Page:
This leads to the nanotechnology-adjusted version of Collins proposal for collectivization duties: CCD-Nano:

If:

  1. RRI of nanotechnology is morally pressing, and
  2. there are no individual researchers or group agents, such as professional organizations or authorities, that bear the duty of RRI, or take independent steps that would lead to RRI, or too many agents with such duties default, and
  3. researchers organize themselves into a collective that can do RRI, and this collective, once established, would have a duty to do RRI, and
  4. researchers involved in nanotechnology are able to take steps towards organizing themselves without considerable personal and moral costs, and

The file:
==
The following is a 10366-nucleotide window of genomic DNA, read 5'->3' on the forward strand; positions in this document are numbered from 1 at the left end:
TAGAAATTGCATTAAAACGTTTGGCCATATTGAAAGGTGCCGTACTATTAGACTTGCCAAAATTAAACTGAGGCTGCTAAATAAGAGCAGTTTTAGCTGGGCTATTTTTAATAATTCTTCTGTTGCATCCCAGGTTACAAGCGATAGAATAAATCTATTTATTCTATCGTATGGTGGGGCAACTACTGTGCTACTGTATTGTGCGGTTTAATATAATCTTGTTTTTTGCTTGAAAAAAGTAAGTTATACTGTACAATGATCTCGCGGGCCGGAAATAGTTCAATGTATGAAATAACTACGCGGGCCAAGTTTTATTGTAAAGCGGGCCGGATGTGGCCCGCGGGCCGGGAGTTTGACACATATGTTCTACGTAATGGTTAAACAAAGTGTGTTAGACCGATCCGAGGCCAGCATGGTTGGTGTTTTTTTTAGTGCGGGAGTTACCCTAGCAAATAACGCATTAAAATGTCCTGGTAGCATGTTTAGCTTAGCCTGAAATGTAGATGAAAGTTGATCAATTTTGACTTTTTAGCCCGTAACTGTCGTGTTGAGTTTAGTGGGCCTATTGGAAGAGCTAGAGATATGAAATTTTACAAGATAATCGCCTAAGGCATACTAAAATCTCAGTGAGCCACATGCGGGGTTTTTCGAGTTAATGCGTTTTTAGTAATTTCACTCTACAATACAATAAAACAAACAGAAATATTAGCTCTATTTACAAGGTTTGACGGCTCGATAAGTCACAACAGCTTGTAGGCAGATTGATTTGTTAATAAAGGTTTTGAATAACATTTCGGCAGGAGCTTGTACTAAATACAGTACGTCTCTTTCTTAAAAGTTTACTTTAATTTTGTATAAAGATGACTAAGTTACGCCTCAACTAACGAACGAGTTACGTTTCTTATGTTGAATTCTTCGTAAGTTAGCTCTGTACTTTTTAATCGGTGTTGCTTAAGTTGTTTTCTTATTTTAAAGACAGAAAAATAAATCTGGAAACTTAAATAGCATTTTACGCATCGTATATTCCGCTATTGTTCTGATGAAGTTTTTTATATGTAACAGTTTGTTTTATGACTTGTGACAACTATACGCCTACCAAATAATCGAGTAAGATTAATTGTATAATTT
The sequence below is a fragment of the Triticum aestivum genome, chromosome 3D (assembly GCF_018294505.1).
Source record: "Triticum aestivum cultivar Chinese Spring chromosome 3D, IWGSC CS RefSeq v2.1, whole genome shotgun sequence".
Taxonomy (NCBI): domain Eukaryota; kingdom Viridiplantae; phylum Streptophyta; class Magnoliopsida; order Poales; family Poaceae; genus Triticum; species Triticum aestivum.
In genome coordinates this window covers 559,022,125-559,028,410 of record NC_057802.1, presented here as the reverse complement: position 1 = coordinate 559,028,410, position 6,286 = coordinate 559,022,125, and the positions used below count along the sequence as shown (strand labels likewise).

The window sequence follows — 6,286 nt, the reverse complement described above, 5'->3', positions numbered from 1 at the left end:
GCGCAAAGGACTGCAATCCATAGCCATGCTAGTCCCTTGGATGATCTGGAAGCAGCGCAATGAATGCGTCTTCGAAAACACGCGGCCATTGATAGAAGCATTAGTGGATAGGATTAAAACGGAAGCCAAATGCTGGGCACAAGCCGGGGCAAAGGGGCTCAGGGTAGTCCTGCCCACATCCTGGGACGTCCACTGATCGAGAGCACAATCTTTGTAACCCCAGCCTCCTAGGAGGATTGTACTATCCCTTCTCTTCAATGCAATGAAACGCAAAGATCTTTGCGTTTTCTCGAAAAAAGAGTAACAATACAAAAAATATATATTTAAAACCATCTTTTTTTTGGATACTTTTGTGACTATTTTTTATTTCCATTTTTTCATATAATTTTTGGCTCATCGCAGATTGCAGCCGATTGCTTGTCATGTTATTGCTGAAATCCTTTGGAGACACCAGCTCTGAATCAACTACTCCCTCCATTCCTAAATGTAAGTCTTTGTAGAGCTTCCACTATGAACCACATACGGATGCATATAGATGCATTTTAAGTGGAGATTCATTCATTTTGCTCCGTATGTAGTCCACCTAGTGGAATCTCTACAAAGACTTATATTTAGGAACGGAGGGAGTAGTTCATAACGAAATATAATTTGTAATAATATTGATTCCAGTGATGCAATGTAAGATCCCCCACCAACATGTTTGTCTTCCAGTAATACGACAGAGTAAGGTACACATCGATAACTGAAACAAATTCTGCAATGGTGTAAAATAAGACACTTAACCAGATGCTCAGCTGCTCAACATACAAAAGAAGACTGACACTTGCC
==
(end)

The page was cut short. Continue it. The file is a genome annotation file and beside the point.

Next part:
5. there is no reason to believe that other individuals will collectivize into a group that would have a stronger duty to do RRI

then:

  • (6)
    individual researchers have to take steps towards organizing themselves into a collective that can do RRI, and
  • (7)
    once this collective is formed, it has a duty to do RRI, and
  • (8)
    once this collective has distributed roles to individual researchers, each member has to perform his or her individual roles